University Medical Center Groningen
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The medical centre is affiliated with the University of Groningen and offers supraregional tertiary care to the northern part of the Netherlands. It employs almost 17,000 people and numbers almost 1400 beds. It is located in the centre of Groningen. It is also one of the largest centres for transplant surgery in the world. Organ transplant operations of all possible kinds are carried out at the UMCG, including combined transplants of multiple organs in one operation.
The main building was opened in 1997. Its design theme is based on light and air, and its 32 elevators each have a different theme. Art plays an important role in the hospital, with several exhibitions, statues, and a big fountain in the centre of the hospital. The UMCG contains several shops, including two coffee shops, a restaurant, a minimart, a candy & card store, a travel agency, a barber, a bookstore, a library for patients, and a Rituals flagship store. The ground floor is designed so that visitors do not feel as if they are in a hospital - the space is airy, there is a lot of green, and the glass roofs are opened when the weather is fair. Patient wards are on the outside of the building, so that all rooms have windows with a view. Each ward has a balcony that opens to one of the main 'streets' of the hospital. The operating centre, intensive care units, and staff rooms are in the central part of the building. At four stories in height, the UMCG does not rise above the surrounding city.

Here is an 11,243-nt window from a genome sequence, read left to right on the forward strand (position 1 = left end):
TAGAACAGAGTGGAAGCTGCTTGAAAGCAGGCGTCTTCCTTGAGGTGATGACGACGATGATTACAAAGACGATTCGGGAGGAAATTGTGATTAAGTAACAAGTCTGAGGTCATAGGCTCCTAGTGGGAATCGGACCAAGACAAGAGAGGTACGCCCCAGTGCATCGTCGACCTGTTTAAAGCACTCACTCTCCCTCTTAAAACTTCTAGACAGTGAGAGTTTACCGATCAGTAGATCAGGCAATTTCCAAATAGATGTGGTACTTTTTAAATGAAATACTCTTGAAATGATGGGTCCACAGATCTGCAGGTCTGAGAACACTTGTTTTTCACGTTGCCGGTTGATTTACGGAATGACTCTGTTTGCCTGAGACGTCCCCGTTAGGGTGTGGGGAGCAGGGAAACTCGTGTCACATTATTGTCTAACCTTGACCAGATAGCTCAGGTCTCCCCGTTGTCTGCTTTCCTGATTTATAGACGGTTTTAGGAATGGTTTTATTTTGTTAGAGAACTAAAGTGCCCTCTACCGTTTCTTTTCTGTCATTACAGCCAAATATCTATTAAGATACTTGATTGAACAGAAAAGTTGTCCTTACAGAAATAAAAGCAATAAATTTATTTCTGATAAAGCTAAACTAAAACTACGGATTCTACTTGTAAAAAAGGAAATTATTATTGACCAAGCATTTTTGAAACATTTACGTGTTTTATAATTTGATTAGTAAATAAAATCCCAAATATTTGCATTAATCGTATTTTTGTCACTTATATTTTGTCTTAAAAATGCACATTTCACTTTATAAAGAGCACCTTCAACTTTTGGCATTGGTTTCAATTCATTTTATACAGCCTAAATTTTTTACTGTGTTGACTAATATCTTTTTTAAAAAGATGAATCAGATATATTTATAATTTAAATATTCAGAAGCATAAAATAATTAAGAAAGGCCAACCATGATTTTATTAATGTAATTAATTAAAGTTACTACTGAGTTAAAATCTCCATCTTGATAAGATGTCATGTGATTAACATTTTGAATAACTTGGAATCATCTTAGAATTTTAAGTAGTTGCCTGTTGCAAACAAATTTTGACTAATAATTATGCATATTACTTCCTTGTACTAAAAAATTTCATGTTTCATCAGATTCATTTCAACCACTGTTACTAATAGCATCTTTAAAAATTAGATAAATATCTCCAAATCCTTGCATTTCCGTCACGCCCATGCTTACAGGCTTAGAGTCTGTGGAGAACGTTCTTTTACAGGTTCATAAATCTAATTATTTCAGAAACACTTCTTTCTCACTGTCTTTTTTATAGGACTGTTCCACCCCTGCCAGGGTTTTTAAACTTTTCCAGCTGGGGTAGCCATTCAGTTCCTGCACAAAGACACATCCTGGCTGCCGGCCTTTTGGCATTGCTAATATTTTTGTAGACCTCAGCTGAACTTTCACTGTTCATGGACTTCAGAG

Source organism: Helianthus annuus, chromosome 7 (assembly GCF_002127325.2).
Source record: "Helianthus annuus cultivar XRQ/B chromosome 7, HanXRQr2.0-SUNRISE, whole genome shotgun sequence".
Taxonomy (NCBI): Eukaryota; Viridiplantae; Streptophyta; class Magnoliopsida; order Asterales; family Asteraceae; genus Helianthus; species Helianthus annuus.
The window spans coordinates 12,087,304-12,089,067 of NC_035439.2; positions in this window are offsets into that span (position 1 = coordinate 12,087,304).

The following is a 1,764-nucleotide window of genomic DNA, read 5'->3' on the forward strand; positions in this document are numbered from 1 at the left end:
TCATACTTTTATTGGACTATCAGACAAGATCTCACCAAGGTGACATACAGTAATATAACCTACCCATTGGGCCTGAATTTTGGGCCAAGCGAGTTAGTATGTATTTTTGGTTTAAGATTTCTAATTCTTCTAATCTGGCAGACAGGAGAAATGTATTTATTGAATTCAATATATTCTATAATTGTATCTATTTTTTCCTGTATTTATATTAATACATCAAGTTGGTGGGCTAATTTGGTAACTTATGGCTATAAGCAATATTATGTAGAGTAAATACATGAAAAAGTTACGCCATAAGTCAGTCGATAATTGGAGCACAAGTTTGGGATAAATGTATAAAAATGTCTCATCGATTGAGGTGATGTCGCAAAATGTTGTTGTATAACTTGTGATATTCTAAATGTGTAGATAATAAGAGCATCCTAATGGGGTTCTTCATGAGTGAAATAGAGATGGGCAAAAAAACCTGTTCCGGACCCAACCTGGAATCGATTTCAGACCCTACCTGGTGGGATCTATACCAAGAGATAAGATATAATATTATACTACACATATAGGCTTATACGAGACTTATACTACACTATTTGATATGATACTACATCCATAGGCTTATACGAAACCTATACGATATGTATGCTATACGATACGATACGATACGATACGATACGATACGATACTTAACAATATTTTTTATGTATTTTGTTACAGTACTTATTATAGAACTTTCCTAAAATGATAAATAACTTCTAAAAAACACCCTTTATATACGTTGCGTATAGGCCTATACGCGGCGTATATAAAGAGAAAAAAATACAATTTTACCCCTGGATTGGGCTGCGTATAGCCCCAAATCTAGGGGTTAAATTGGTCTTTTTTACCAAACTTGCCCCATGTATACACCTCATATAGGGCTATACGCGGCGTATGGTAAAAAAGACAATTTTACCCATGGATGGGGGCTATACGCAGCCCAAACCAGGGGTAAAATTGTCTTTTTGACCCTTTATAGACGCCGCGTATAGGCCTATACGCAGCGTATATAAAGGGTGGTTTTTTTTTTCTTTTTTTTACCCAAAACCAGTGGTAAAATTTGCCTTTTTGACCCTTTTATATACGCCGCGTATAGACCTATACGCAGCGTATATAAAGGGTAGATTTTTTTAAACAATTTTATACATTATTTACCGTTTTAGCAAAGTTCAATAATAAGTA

Special units include:
- Cardiothoracic surgery (including transplants)
- Neonatal and pediatric surgery and intensive care
- Liver, kidney and bowel transplant surgery
- Pediatric oncology
- Level I trauma centre (including trauma helicopter)
- European Research Institute for the Biology of Ageing
The buildings of the UMCG are designed with the idea that the buildings and the surroundings that patients stay in can help with the healing process. The buildings are also built a 'City within the city' concept: by bringing the outside in, patients are able to continue to participate in society. This is why the hospital has brought the outside world into its walls, including a bookshop, a hairdresser, a chemist, a pharmacy, cafés, and a travel agency.